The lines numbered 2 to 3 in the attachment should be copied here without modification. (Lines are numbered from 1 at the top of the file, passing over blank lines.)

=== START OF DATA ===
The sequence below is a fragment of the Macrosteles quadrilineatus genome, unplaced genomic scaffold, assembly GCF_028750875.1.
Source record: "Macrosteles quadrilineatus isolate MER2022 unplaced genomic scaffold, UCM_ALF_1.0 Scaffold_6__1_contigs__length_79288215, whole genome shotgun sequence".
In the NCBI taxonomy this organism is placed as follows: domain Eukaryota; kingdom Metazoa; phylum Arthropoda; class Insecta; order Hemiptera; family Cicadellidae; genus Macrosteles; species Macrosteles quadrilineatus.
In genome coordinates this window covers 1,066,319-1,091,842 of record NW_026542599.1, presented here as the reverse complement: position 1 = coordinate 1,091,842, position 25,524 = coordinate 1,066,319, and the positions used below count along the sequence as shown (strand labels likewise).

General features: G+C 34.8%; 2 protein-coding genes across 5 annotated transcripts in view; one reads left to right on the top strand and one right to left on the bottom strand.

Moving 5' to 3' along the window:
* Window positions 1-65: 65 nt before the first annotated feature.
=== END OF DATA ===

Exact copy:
Source record: "Macrosteles quadrilineatus isolate MER2022 unplaced genomic scaffold, UCM_ALF_1.0 Scaffold_6__1_contigs__length_79288215, whole genome shotgun sequence".
In the NCBI taxonomy this organism is placed as follows: domain Eukaryota; kingdom Metazoa; phylum Arthropoda; class Insecta; order Hemiptera; family Cicadellidae; genus Macrosteles; species Macrosteles quadrilineatus.